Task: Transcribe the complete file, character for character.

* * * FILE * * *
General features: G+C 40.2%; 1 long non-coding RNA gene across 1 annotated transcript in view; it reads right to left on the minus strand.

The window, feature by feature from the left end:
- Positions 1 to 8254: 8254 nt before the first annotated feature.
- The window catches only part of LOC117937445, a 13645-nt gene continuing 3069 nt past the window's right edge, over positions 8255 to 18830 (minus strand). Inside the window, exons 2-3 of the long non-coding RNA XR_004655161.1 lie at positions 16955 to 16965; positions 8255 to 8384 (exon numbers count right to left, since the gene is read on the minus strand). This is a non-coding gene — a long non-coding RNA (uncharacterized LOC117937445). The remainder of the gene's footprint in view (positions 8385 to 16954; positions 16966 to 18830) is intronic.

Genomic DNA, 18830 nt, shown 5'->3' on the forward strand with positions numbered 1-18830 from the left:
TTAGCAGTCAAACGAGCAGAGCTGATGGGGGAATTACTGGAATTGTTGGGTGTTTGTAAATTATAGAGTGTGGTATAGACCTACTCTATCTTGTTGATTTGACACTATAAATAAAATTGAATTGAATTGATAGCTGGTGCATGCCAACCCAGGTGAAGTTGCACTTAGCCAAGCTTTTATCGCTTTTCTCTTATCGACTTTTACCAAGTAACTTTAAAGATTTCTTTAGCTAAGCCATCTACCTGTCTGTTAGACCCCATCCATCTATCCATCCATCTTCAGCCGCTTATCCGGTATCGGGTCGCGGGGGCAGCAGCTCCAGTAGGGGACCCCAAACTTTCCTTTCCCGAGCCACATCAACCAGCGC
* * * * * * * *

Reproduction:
General features: G+C 40.2%; 1 long non-coding RNA gene across 1 annotated transcript in view; it reads right to left on the minus strand.

The window, feature by feature from the left end:
- Positions 1 to 8254: 8254 nt before the first annotated feature.
- The window catches only part of LOC117937445, a 13645-nt gene continuing 3069 nt past the window's right edge, over positions 8255 to 18830 (minus strand). Inside the window, exons 2-3 of the long non-coding RNA XR_004655161.1 lie at positions 16955 to 16965; positions 8255 to 8384 (exon numbers count right to left, since the gene is read on the minus strand). This is a non-coding gene — a long non-coding RNA (uncharacterized LOC117937445). The remainder of the gene's footprint in view (positions 8385 to 16954; positions 16966 to 18830) is intronic.

Genomic DNA, 18830 nt, shown 5'->3' on the forward strand with positions numbered 1-18830 from the left:
TTAGCAGTCAAACGAGCAGAGCTGATGGGGGAATTACTGGAATTGTTGGGTGTTTGTAAATTATAGAGTGTGGTATAGACCTACTCTATCTTGTTGATTTGACACTATAAATAAAATTGAATTGAATTGATAGCTGGTGCATGCCAACCCAGGTGAAGTTGCACTTAGCCAAGCTTTTATCGCTTTTCTCTTATCGACTTTTACCAAGTAACTTTAAAGATTTCTTTAGCTAAGCCATCTACCTGTCTGTTAGACCCCATCCATCTATCCATCCATCTTCAGCCGCTTATCCGGTATCGGGTCGCGGGGGCAGCAGCTCCAGTAGGGGACCCCAAACTTTCCTTTCCCGAGCCACATCAACCAGCGC